When you close down a limited company, there is a lot to take into account. Whether you shut down voluntarily or are forced to shut down, there are processes and procedures to follow to make this legal and official.
We have made a list of the vital things to do or consider when you are closing your company. These points are things every company must carry out regardless of your circumstances.
- If you are voluntarily closing your company, you will need the agreement of company directors and shareholders before going any further with proceedings.
- Regardless of how your company closes, the first thing you will have to do is file a company tax return.
- On this tax return, you will have to account for any capital gains that have been made through the selling or disposal of your business assets.
- This may result in capital gains tax being owed by you or your company.
- You should show the details of any profits or loss you have personally made on the disposal of shares or the overall interest in your company.
- You will have to pay corporation tax for the final period of business. You will also have to pay this through the closing or winding up period too.
Making sure you fulfil all these steps is of great importance to finalise the end of the company and bring it to a legal end.
However, depending on your businesses circumstances, you may have extra criteria to meet and paperwork to fill in. Below, I will discuss the procedures involved to finalise the closing of your limited company whatever the current situation.
If you are letting the company become dormant
It is possible to let your company become dormant for tax purposes if your company is no longer trading but you don’t want to close it. However, you must make sure it is not trading, receiving income or carrying on any business activity.
By doing this your company will still be registered at Companies House and will be available to return to trading in the future. This is subject to the informing of the relevant authorities.
The process for solvent and insolvent companies
If your company is solvent, which means it can pay its bills, you have two options available to you. You can apply to have your company struck off the Register of Companies, which is the cheapest and easiest way or you can start a Member’s Voluntary Liquidation (MVL).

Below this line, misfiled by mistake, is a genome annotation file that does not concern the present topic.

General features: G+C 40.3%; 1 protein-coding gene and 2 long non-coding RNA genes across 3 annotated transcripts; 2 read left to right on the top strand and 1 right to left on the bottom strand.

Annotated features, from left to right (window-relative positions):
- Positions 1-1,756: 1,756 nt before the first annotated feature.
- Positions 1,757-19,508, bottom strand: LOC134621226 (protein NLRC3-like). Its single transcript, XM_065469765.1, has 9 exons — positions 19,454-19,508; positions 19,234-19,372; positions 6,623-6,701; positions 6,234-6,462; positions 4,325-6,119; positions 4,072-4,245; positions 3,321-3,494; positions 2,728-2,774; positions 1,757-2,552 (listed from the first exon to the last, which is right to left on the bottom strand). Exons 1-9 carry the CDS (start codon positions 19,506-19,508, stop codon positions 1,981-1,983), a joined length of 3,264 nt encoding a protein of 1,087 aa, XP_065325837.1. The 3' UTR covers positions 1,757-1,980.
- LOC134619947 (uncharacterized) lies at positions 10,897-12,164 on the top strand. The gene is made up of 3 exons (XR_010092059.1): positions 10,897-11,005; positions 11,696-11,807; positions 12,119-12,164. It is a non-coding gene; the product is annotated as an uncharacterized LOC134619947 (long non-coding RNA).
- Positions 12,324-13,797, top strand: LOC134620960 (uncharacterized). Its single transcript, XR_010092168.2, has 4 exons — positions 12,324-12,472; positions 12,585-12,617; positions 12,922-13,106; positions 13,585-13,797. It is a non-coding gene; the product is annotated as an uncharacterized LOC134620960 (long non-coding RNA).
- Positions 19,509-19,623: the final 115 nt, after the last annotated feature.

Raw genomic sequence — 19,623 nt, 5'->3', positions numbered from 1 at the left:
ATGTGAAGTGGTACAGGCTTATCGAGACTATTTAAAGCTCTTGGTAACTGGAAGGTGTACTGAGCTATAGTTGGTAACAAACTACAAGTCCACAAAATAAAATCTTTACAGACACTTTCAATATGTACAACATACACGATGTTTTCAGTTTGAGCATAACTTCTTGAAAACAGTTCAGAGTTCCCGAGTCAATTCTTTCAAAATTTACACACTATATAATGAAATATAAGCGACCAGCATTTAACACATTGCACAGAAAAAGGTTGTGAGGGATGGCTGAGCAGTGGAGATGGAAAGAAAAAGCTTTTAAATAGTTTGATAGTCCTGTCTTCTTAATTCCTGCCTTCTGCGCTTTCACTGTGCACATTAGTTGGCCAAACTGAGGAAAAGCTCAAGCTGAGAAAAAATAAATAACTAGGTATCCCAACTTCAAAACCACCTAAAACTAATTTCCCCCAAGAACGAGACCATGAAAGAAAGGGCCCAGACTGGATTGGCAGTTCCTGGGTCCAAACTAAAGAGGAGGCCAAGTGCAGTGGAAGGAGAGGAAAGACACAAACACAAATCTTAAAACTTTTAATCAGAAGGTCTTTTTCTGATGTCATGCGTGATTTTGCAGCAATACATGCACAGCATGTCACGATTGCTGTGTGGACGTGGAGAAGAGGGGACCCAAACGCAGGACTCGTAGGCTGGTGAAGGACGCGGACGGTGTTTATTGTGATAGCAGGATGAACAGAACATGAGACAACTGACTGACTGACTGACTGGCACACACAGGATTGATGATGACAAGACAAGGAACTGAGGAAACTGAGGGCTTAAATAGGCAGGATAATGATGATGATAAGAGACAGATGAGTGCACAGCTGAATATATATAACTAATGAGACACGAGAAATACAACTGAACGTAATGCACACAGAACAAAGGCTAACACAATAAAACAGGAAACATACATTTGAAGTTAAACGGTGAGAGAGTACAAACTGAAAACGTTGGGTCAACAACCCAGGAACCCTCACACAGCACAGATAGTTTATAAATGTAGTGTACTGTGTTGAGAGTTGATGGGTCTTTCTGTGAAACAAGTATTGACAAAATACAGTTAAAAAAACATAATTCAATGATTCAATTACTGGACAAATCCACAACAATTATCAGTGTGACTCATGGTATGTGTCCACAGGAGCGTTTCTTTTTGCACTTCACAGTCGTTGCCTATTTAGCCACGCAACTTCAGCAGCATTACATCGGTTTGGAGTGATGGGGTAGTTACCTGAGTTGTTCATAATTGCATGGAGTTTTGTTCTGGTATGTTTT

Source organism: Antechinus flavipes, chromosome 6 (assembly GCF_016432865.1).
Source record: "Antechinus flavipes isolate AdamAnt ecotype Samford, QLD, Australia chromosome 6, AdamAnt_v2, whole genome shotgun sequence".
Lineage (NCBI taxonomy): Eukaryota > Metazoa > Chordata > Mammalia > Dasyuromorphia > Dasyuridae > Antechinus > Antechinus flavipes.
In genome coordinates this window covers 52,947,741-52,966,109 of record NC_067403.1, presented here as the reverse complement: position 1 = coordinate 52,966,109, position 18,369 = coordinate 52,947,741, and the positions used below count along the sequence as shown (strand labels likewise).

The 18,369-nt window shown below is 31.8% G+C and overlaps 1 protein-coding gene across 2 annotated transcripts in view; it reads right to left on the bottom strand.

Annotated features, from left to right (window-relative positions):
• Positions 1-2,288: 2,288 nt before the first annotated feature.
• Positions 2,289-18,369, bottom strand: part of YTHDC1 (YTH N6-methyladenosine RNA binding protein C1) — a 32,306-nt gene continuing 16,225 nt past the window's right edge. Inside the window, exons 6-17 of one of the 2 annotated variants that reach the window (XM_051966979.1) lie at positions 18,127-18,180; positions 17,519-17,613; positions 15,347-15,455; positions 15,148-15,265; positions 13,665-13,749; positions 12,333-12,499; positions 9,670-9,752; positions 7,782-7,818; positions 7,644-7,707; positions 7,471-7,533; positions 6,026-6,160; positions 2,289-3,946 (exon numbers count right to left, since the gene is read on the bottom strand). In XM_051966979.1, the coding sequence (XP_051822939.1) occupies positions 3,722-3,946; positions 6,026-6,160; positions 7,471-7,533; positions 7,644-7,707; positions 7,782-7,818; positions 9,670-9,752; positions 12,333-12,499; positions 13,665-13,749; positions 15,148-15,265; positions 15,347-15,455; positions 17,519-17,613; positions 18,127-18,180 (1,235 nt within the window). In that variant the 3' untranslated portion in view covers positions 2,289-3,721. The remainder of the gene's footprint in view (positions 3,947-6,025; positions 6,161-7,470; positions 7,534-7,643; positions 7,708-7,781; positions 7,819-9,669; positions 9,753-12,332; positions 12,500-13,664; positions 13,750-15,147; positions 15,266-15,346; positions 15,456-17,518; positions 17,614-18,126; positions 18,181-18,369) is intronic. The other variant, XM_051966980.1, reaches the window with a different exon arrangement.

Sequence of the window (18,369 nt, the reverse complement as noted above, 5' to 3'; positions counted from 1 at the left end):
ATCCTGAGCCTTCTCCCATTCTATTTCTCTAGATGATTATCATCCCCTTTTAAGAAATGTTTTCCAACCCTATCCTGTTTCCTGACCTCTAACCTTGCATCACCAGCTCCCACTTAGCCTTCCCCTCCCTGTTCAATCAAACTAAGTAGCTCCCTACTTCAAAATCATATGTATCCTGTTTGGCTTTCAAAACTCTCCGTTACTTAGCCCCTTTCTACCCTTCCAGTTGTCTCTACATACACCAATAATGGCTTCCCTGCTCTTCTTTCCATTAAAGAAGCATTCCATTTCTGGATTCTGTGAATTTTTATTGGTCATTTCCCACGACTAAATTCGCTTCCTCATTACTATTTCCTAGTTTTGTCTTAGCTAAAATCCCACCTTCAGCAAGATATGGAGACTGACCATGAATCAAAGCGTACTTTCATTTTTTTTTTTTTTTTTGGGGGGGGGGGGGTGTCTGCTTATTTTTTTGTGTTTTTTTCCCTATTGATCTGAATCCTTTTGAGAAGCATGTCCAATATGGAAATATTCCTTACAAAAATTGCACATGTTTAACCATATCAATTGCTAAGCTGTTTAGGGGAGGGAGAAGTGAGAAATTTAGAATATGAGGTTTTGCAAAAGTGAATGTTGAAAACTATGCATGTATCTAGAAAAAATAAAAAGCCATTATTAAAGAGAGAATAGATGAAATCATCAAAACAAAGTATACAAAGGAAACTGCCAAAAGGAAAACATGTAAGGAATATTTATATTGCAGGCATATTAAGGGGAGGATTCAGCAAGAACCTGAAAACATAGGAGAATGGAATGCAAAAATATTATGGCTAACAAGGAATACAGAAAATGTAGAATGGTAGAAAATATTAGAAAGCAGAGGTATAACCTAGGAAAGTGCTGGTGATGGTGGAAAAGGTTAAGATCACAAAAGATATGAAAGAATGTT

An MVL is a process to close down a solvent company. The funds will be distributed as capital to your company’s shareholders via a licensed insolvency practitioner who is acting as a liquidator.
If your company is insolvent and cannot pay its bills, there are different options and processes involved. In this situation, the interests of your directors and shareholders legally comes after the interests of your creditors – those who are owed money.
Where a company is unable to repay all its creditors a Creditor’s Voluntary Liquidation (CVL) process would be appropriate or your company may be forced into a compulsory liquidation. Avoiding liquidation may also be possible if you apply for a Company Voluntary Arrangement (CVA).
If there is no director at your company
First of all, you must appoint a new director if you don’t have one. A company that doesn’t have a director will eventually be struck off the register by Companies House but this can take a while. However, if this happens it will make it more difficult to manage the company’s assets. When it comes to choosing a new director for your company, all shareholders must agree through a voting process.
If a sole director has died and there aren’t any shareholders in your company, the executor of the estate can appoint a new director. This must be something that is stated and allowed in the company’s articles. The new director who is appointed can close the company if he wished.
You should be aware that your company still needs to pay corporation tax and file a tax return even if there is no director.
Closing a limited company can occur for a number of reasons but regardless of the situation, you must follow the appropriate procedures set out.